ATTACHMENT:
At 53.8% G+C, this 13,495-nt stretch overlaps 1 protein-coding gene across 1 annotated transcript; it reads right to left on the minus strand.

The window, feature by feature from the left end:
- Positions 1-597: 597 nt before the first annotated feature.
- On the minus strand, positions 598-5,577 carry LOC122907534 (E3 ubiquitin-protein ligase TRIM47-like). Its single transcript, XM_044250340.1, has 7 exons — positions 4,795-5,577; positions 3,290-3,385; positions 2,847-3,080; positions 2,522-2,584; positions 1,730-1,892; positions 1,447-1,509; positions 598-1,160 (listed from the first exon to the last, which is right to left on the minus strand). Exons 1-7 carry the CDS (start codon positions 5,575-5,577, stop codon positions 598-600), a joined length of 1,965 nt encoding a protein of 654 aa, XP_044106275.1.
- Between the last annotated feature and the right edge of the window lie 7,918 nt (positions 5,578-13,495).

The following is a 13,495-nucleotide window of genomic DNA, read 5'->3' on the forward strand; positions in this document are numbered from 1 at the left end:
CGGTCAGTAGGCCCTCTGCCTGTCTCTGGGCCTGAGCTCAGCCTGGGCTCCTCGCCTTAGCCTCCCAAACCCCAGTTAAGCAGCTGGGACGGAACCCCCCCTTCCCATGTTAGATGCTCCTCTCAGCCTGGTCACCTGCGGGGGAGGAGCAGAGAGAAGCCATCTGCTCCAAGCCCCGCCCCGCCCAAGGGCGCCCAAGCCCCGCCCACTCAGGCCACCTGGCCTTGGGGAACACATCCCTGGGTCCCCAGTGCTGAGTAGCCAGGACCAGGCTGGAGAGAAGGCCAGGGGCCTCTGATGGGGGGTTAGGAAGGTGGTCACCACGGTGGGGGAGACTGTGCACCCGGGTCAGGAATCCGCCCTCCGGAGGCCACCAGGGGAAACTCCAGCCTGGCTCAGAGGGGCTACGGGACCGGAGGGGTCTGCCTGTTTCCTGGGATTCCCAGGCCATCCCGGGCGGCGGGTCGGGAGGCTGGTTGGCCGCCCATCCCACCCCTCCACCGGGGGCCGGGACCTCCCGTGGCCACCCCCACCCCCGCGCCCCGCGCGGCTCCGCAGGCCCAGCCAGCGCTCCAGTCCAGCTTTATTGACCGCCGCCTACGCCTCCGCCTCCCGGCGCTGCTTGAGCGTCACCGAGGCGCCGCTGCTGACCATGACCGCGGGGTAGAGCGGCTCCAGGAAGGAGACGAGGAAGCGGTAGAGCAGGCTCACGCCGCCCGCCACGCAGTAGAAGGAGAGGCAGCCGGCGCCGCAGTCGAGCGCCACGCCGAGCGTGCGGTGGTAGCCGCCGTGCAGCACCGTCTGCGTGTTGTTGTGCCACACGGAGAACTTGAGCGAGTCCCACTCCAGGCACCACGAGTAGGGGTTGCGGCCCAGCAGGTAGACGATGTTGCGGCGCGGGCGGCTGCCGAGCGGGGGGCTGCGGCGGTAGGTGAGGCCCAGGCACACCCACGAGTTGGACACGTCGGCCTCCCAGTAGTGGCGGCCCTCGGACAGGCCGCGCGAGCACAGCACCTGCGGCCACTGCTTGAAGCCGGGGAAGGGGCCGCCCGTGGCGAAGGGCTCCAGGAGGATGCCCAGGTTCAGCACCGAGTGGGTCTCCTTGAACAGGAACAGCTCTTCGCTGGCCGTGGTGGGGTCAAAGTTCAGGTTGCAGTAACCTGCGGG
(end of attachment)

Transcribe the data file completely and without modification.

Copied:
At 53.8% G+C, this 13,495-nt stretch overlaps 1 protein-coding gene across 1 annotated transcript; it reads right to left on the minus strand.

The window, feature by feature from the left end:
- Positions 1-597: 597 nt before the first annotated feature.
- On the minus strand, positions 598-5,577 carry LOC122907534 (E3 ubiquitin-protein ligase TRIM47-like). Its single transcript, XM_044250340.1, has 7 exons — positions 4,795-5,577; positions 3,290-3,385; positions 2,847-3,080; positions 2,522-2,584; positions 1,730-1,892; positions 1,447-1,509; positions 598-1,160 (listed from the first exon to the last, which is right to left on the minus strand). Exons 1-7 carry the CDS (start codon positions 5,575-5,577, stop codon positions 598-600), a joined length of 1,965 nt encoding a protein of 654 aa, XP_044106275.1.
- Between the last annotated feature and the right edge of the window lie 7,918 nt (positions 5,578-13,495).

The following is a 13,495-nucleotide window of genomic DNA, read 5'->3' on the forward strand; positions in this document are numbered from 1 at the left end:
CGGTCAGTAGGCCCTCTGCCTGTCTCTGGGCCTGAGCTCAGCCTGGGCTCCTCGCCTTAGCCTCCCAAACCCCAGTTAAGCAGCTGGGACGGAACCCCCCCTTCCCATGTTAGATGCTCCTCTCAGCCTGGTCACCTGCGGGGGAGGAGCAGAGAGAAGCCATCTGCTCCAAGCCCCGCCCCGCCCAAGGGCGCCCAAGCCCCGCCCACTCAGGCCACCTGGCCTTGGGGAACACATCCCTGGGTCCCCAGTGCTGAGTAGCCAGGACCAGGCTGGAGAGAAGGCCAGGGGCCTCTGATGGGGGGTTAGGAAGGTGGTCACCACGGTGGGGGAGACTGTGCACCCGGGTCAGGAATCCGCCCTCCGGAGGCCACCAGGGGAAACTCCAGCCTGGCTCAGAGGGGCTACGGGACCGGAGGGGTCTGCCTGTTTCCTGGGATTCCCAGGCCATCCCGGGCGGCGGGTCGGGAGGCTGGTTGGCCGCCCATCCCACCCCTCCACCGGGGGCCGGGACCTCCCGTGGCCACCCCCACCCCCGCGCCCCGCGCGGCTCCGCAGGCCCAGCCAGCGCTCCAGTCCAGCTTTATTGACCGCCGCCTACGCCTCCGCCTCCCGGCGCTGCTTGAGCGTCACCGAGGCGCCGCTGCTGACCATGACCGCGGGGTAGAGCGGCTCCAGGAAGGAGACGAGGAAGCGGTAGAGCAGGCTCACGCCGCCCGCCACGCAGTAGAAGGAGAGGCAGCCGGCGCCGCAGTCGAGCGCCACGCCGAGCGTGCGGTGGTAGCCGCCGTGCAGCACCGTCTGCGTGTTGTTGTGCCACACGGAGAACTTGAGCGAGTCCCACTCCAGGCACCACGAGTAGGGGTTGCGGCCCAGCAGGTAGACGATGTTGCGGCGCGGGCGGCTGCCGAGCGGGGGGCTGCGGCGGTAGGTGAGGCCCAGGCACACCCACGAGTTGGACACGTCGGCCTCCCAGTAGTGGCGGCCCTCGGACAGGCCGCGCGAGCACAGCACCTGCGGCCACTGCTTGAAGCCGGGGAAGGGGCCGCCCGTGGCGAAGGGCTCCAGGAGGATGCCCAGGTTCAGCACCGAGTGGGTCTCCTTGAACAGGAACAGCTCTTCGCTGGCCGTGGTGGGGTCAAAGTTCAGGTTGCAGTAACCTGCGGG